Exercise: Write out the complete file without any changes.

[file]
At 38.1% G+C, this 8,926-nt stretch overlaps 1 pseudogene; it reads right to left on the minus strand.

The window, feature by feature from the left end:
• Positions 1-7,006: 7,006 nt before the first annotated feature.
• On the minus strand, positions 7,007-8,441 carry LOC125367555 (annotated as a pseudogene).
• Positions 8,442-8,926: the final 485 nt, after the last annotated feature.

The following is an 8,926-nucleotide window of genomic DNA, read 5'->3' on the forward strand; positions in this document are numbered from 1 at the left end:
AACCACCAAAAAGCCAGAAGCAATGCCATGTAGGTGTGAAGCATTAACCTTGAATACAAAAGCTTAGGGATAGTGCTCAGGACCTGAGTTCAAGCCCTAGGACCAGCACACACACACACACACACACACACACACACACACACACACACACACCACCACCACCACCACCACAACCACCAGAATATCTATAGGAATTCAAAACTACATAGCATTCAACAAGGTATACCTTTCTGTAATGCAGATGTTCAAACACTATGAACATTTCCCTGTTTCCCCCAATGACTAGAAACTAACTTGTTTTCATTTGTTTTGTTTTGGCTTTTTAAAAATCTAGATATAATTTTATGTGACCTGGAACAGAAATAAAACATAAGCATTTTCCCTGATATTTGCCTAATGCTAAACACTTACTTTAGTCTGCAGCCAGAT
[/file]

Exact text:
At 38.1% G+C, this 8,926-nt stretch overlaps 1 pseudogene; it reads right to left on the minus strand.

The window, feature by feature from the left end:
• Positions 1-7,006: 7,006 nt before the first annotated feature.
• On the minus strand, positions 7,007-8,441 carry LOC125367555 (annotated as a pseudogene).
• Positions 8,442-8,926: the final 485 nt, after the last annotated feature.

The following is an 8,926-nucleotide window of genomic DNA, read 5'->3' on the forward strand; positions in this document are numbered from 1 at the left end:
AACCACCAAAAAGCCAGAAGCAATGCCATGTAGGTGTGAAGCATTAACCTTGAATACAAAAGCTTAGGGATAGTGCTCAGGACCTGAGTTCAAGCCCTAGGACCAGCACACACACACACACACACACACACACACACACACACACACACACACCACCACCACCACCACCACAACCACCAGAATATCTATAGGAATTCAAAACTACATAGCATTCAACAAGGTATACCTTTCTGTAATGCAGATGTTCAAACACTATGAACATTTCCCTGTTTCCCCCAATGACTAGAAACTAACTTGTTTTCATTTGTTTTGTTTTGGCTTTTTAAAAATCTAGATATAATTTTATGTGACCTGGAACAGAAATAAAACATAAGCATTTTCCCTGATATTTGCCTAATGCTAAACACTTACTTTAGTCTGCAGCCAGAT